VR simulation at OSF Innovation.
In 2016, nearly 100 million virtual reality units were shipped in the United States, and experts predict it will be a $4 billion market by 2018. While many think the VR hype is fading, OSF HealthCare's Dr. Matthew Bramlet believes this is just the beginning. “Visual technologies are not a fad. It’s the direction of the future.”
One promising application of VR for data visualization is emerging at OSF HealthCare’s Advanced Imaging and Modeling program in Illinois, where doctors are combining VR and 3D printing. “It’s transforming our standard of care at the Children’s Hospital of Illinois,” says Dr. Bramlet, who serves as the program’s lead investigator. The hospital currently prints 3D heart models for every complex patient with congenital heart disease, a practice Dr. Bramlet hopes will soon become redundant.
3-D heart model by Jump Simulation.
He expects VR will provide visual capabilities that physical models could never deliver. “It has leveled the skill gap between various providers by significantly improving the understanding of the complexity of the human anatomy we’re looking at as we communicate among the care team or to a patient."
Outside medicine, academics use VR for experiential research. Tucked away in Brown University’s Center for Computation and Visualization is the Yurt, a 3D VR room revolutionizing data consumption.
Constructed in 2015 with National Science Foundation funding, the $2.5 million facility houses 20 computers that run 69 video projectors with retinal resolution. “It covers about 95% of all possible directions one can look and has head-tracked stereo imagery,” says Tom Sgouros, VR lab manager. “It’s the biggest and brightest around.”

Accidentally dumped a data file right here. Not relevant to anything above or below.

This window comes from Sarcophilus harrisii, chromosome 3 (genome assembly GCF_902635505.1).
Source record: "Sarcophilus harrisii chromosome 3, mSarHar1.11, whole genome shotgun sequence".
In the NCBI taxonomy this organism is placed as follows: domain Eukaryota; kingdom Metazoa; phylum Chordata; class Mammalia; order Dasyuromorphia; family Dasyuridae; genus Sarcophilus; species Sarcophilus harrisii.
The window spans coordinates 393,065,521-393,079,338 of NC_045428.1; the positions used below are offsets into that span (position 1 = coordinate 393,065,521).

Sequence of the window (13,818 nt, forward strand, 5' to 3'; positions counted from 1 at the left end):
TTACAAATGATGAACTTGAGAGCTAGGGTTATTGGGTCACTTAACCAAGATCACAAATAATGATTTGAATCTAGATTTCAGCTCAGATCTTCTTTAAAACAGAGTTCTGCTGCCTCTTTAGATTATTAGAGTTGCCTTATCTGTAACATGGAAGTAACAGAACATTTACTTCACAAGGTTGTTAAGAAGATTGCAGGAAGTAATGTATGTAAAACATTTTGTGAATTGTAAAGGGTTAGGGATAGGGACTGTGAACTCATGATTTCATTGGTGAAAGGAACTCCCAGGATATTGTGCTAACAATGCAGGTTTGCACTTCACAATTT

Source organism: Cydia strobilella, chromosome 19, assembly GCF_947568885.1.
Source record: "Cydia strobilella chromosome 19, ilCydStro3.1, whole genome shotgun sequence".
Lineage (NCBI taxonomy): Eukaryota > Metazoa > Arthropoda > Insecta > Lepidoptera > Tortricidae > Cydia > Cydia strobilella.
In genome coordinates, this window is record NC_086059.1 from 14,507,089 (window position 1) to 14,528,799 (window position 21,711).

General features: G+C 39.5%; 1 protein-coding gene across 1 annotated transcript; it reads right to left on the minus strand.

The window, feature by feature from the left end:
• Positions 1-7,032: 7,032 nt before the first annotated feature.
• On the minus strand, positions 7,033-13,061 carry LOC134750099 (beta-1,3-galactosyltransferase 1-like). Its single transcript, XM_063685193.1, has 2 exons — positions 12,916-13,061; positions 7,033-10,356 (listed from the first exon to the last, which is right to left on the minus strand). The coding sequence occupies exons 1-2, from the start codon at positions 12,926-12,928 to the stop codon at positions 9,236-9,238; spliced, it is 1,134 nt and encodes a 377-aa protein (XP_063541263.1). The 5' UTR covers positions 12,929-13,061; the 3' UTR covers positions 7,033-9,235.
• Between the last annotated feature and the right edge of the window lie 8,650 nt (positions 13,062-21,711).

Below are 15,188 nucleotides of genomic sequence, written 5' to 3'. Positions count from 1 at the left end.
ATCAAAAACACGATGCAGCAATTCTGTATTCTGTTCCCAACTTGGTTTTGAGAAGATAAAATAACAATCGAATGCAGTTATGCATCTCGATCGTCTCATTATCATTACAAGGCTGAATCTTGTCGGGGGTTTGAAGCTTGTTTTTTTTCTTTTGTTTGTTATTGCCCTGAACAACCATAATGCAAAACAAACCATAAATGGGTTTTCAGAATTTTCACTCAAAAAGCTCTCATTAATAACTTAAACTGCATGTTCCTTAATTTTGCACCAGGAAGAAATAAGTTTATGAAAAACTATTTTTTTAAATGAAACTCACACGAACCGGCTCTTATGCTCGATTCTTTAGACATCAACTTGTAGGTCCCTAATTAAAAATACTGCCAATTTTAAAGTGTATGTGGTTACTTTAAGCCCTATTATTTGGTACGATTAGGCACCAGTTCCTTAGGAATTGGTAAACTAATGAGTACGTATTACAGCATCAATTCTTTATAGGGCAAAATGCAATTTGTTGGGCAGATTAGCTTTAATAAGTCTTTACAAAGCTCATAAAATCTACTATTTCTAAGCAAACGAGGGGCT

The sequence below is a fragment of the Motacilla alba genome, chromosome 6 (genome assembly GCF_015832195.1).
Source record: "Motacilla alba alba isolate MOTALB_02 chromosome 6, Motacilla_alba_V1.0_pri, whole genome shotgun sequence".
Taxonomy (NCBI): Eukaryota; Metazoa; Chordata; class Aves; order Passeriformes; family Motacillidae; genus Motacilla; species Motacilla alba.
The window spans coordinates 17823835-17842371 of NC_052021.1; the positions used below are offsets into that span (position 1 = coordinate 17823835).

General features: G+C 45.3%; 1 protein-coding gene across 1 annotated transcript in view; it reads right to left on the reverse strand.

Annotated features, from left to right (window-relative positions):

The facility is a resource for all disciplines, granting the art historian an up-close look at ancient sculpture and the astronomer a walk on Mars. “We are seeing some differences in the kinds of things we can see with the level of resolution and the huge field of view of this device,” says Brown computer science professor David Laidlaw.
Most VR devices, like the Oculus Rift, only allow one person to view a simulation. In contrast, the Yurt allows groups to interact during demonstrations. All participants need are their 3D, motion-tracking glasses and they can take off on an adventure to another world.
Aside from software development, the biggest challenge for Sgouros is convincing researchers to invest time in transferring data to the Yurt, a process that can be laborious. "VR is a technology that is still looking for a purpose," says Sgouros. "Data visualization is a great way to serve the technology."